Maybe you have been in the market to buy a new home for a while now, however, you keep coming up short with your offer. Afterall, the market to buy a house can be a competitive place, offers above asking price with minimal contingencies seem to be a win for sellers. When sellers win, a buyer can be left holding the bag on what they thought was their dream home turning into a financial nightmare.
Lately, signs show a market shift to a favorable market for buyers. With inflation and interest rates pointing in the upward direction, this leaves some buyers pumping the brakes wondering whether they should buy a house or not. For sellers, they might be more hesitant to list their home knowing they might not get as much money as they would have in the last two years and that sale may come with more contingencies. Regardless, there will always be people needing to sell and buy a house.
You’ve decided to throw your hat in the ring and buy that house you’ve been dreaming of. Interest rates are higher, but you plan on not letting that stop you, after all, you can refinance later if given the chance. Your buying power may be less, but you are still determined. The price range you find yourself in to buy points to houses that might be older and needing more work. How do you prepare yourself for such a purchase? Let me first tell you, in 7+ years inspecting over 1000 homes, I’ve seen the good, bad, and ugly and not one house was perfect, they all needed something fixed. No house is perfect.
First, buyers you should always opt for a home inspection contingency, no matter how nice your prospective house looks. Remember, up until now, looking for that home you have only seen how the house has been marketed and viewed by the realtors involved. Everyone thinks it’s beautiful and has tons of character. But that house was built in 1920, that’s over 100 years of history, wow, if only these walls could talk right? A lot can happen in 100+ years, modifications, repairs, additions to the structure, remodeling, weather events, you name it. You’ve done the right thing and opted for a home inspection, now what? You may wonder, what is a home inspection really and what will it reveal about my prospective home purchase? Will a house from 1920 end up being as beautiful as everyone says it is?
A home inspection provides you with an unbiased evaluation of this house, which means my job is to observe and report my findings to you in a non-alarming and unbiased manner. Therefore, home inspections are not concerned with the cosmetics of the house. A home inspection is not a building codes inspection either, it is solely based on the safety, operation, and condition of the components inspected. Often a home inspector is the first person in the purchase equation to tell the buyer the truth about the house. Sellers may not knowingly or properly disclose things and realtors aren’t trained to be home inspectors. That is why buyers need to have the right expectations when buying an older house. If you buy a ten-year-old car with 100K miles, you can’t buy that expecting there will be nothing wrong with it and that it will last forever and need no repairs, the house you purchase is the same way. It is important to go into a home inspection with an open and clear mind knowing all homes have defects and everything found can be repaired. Your home inspector should encourage you to attend and engage during your home inspection as they are a huge resource knowing about how a house works and is maintained. Attending also allows them to explain any defects and how they are repaired. These defects may not come across to you in your report in the same light.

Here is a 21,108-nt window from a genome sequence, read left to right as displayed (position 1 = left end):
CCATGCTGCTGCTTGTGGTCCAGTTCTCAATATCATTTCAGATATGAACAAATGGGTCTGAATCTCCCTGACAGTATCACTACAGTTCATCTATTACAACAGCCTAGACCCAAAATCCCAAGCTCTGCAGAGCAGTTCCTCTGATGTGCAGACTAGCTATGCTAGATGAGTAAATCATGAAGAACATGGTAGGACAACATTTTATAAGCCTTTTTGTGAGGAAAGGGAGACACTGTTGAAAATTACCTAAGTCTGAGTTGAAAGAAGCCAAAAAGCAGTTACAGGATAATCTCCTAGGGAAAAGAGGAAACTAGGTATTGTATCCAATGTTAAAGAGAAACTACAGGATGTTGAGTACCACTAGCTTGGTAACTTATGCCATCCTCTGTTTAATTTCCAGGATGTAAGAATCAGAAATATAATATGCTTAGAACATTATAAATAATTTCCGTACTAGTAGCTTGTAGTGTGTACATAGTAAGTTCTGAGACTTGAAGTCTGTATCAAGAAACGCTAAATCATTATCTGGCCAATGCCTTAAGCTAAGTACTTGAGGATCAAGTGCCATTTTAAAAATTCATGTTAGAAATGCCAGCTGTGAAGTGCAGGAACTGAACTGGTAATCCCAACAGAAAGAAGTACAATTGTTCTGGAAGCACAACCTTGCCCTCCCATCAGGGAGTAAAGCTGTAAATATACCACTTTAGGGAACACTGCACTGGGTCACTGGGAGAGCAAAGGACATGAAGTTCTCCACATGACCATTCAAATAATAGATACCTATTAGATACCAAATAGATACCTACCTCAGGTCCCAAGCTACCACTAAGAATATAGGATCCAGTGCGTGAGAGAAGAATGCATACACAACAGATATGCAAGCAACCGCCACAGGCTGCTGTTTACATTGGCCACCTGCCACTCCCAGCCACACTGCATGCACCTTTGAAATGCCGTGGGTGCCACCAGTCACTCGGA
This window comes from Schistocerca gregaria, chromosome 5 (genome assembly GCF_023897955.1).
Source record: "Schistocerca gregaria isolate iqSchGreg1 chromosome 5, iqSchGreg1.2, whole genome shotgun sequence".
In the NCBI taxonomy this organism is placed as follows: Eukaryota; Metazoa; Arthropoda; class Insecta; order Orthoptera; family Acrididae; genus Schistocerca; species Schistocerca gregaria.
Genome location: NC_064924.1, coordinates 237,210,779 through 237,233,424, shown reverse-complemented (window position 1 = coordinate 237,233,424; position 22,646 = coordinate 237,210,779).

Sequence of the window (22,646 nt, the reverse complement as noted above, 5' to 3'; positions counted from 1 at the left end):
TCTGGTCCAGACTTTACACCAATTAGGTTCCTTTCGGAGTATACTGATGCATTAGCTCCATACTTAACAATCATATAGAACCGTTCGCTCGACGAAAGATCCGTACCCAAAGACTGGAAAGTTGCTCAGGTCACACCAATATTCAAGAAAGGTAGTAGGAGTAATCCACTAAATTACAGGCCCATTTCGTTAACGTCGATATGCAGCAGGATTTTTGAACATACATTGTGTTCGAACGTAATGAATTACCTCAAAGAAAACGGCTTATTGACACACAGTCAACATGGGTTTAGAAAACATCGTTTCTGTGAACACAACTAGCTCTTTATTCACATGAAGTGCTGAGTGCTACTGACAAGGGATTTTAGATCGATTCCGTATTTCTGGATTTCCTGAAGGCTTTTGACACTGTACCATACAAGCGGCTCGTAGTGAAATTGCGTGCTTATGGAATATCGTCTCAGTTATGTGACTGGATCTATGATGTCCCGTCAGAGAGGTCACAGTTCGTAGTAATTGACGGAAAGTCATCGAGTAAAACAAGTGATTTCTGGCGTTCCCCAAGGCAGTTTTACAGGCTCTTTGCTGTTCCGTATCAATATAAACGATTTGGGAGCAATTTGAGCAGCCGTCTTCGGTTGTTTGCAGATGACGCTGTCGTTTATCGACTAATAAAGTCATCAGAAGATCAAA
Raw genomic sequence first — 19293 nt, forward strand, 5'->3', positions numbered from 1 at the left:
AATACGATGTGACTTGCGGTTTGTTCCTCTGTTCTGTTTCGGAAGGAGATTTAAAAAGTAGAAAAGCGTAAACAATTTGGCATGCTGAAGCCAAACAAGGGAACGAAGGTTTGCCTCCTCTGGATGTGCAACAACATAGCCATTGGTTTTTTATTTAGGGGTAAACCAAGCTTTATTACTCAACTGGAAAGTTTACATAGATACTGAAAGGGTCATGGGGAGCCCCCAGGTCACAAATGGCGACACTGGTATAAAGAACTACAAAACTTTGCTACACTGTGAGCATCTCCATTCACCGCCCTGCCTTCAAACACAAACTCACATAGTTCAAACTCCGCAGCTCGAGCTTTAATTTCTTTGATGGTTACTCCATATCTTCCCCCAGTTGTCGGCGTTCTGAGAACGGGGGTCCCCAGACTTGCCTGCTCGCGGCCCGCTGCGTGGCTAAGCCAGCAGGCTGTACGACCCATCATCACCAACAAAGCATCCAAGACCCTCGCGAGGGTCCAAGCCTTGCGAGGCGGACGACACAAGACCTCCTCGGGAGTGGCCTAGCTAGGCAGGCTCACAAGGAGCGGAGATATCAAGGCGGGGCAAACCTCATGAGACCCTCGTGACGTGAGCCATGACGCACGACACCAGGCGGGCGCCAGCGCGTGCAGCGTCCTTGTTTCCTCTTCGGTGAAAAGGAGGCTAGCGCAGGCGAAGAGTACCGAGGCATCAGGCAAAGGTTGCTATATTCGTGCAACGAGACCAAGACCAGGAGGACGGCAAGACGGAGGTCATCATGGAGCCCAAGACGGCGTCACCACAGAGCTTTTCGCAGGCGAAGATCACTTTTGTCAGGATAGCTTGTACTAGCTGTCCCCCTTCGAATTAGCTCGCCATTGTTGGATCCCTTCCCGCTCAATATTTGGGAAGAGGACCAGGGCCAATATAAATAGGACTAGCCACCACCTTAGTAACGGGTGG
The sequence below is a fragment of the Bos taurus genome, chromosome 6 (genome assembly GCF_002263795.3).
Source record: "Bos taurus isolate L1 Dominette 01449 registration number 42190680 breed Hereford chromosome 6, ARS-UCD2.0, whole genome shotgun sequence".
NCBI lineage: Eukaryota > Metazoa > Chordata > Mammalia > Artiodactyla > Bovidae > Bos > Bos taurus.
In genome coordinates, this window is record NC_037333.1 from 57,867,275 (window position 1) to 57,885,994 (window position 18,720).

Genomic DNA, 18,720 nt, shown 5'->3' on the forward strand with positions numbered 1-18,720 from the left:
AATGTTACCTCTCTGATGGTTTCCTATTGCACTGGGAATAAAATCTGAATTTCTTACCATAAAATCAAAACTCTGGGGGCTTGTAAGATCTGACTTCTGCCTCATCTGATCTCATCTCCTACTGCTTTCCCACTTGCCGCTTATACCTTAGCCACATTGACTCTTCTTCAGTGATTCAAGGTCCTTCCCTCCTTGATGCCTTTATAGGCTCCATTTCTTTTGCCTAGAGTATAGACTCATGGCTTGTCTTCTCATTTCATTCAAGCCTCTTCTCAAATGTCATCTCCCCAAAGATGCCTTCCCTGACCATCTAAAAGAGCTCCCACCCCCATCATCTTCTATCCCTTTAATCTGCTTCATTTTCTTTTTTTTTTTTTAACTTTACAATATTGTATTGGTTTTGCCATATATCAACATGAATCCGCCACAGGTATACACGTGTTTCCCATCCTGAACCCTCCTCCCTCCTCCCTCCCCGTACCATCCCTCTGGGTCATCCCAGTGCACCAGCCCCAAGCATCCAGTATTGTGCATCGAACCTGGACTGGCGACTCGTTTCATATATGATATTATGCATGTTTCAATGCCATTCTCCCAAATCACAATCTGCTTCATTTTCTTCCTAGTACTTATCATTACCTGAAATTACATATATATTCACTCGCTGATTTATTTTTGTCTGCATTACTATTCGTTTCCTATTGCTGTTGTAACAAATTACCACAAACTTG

So attending your home inspection with the correct mindset is important. Your inspector is going to point things out to you that need maintenance and repairs (remember, there’s no perfect home). Next, everything the inspector talks about can be repaired and you may have the option to have the seller make those repairs or you may receive a credit at closing to take care of those repairs yourself after moving in. Items of concern to you will usually need the further evaluation by a qualified contractor. The contractor is the expert in their field and they will be able to determine the full scope of the repair needed and its estimated cost. Its important to communicate any items in the home inspection report concerning to you to your agent or lawyer, they are your advocate to see that negotiations for these repairs are brought to the table. Remember, home inspections protect your health, safety and financial interest.